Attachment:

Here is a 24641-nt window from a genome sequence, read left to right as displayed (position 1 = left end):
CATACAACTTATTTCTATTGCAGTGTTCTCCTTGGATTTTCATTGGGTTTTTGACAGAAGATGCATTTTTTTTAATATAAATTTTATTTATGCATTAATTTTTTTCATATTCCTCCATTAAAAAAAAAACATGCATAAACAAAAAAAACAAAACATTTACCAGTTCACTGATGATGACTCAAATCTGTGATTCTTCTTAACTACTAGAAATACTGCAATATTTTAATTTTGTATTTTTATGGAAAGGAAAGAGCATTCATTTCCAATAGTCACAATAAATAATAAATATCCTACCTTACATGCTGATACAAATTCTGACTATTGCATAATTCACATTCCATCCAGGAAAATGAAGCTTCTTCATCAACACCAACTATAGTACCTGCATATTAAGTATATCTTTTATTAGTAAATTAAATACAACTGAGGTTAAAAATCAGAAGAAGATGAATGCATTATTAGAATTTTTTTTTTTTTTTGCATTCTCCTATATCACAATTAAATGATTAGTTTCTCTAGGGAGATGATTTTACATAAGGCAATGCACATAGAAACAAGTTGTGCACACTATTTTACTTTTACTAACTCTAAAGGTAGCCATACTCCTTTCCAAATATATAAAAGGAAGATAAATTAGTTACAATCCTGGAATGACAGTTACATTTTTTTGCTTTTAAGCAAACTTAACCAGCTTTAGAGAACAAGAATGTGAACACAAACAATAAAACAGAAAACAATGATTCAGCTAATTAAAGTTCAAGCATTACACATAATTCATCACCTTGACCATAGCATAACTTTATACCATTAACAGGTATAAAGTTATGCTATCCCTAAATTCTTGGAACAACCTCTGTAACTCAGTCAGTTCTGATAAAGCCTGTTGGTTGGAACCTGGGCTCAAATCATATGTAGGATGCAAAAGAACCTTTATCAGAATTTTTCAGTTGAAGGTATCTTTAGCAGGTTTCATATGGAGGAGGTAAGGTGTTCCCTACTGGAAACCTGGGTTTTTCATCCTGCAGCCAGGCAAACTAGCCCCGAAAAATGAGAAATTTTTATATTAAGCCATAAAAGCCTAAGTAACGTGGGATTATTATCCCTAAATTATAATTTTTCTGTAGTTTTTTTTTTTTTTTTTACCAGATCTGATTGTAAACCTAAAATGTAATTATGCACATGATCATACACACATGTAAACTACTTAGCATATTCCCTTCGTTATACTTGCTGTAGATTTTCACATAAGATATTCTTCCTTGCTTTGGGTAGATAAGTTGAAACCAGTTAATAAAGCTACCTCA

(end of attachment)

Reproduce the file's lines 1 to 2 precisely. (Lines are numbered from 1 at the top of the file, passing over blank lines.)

Here is a 24641-nt window from a genome sequence, read left to right as displayed (position 1 = left end):
CATACAACTTATTTCTATTGCAGTGTTCTCCTTGGATTTTCATTGGGTTTTTGACAGAAGATGCATTTTTTTTAATATAAATTTTATTTATGCATTAATTTTTTTCATATTCCTCCATTAAAAAAAAAACATGCATAAACAAAAAAAACAAAACATTTACCAGTTCACTGATGATGACTCAAATCTGTGATTCTTCTTAACTACTAGAAATACTGCAATATTTTAATTTTGTATTTTTATGGAAAGGAAAGAGCATTCATTTCCAATAGTCACAATAAATAATAAATATCCTACCTTACATGCTGATACAAATTCTGACTATTGCATAATTCACATTCCATCCAGGAAAATGAAGCTTCTTCATCAACACCAACTATAGTACCTGCATATTAAGTATATCTTTTATTAGTAAATTAAATACAACTGAGGTTAAAAATCAGAAGAAGATGAATGCATTATTAGAATTTTTTTTTTTTTTTGCATTCTCCTATATCACAATTAAATGATTAGTTTCTCTAGGGAGATGATTTTACATAAGGCAATGCACATAGAAACAAGTTGTGCACACTATTTTACTTTTACTAACTCTAAAGGTAGCCATACTCCTTTCCAAATATATAAAAGGAAGATAAATTAGTTACAATCCTGGAATGACAGTTACATTTTTTTGCTTTTAAGCAAACTTAACCAGCTTTAGAGAACAAGAATGTGAACACAAACAATAAAACAGAAAACAATGATTCAGCTAATTAAAGTTCAAGCATTACACATAATTCATCACCTTGACCATAGCATAACTTTATACCATTAACAGGTATAAAGTTATGCTATCCCTAAATTCTTGGAACAACCTCTGTAACTCAGTCAGTTCTGATAAAGCCTGTTGGTTGGAACCTGGGCTCAAATCATATGTAGGATGCAAAAGAACCTTTATCAGAATTTTTCAGTTGAAGGTATCTTTAGCAGGTTTCATATGGAGGAGGTAAGGTGTTCCCTACTGGAAACCTGGGTTTTTCATCCTGCAGCCAGGCAAACTAGCCCCGAAAAATGAGAAATTTTTATATTAAGCCATAAAAGCCTAAGTAACGTGGGATTATTATCCCTAAATTATAATTTTTCTGTAGTTTTTTTTTTTTTTTTTACCAGATCTGATTGTAAACCTAAAATGTAATTATGCACATGATCATACACACATGTAAACTACTTAGCATATTCCCTTCGTTATACTTGCTGTAGATTTTCACATAAGATATTCTTCCTTGCTTTGGGTAGATAAGTTGAAACCAGTTAATAAAGCTACCTCA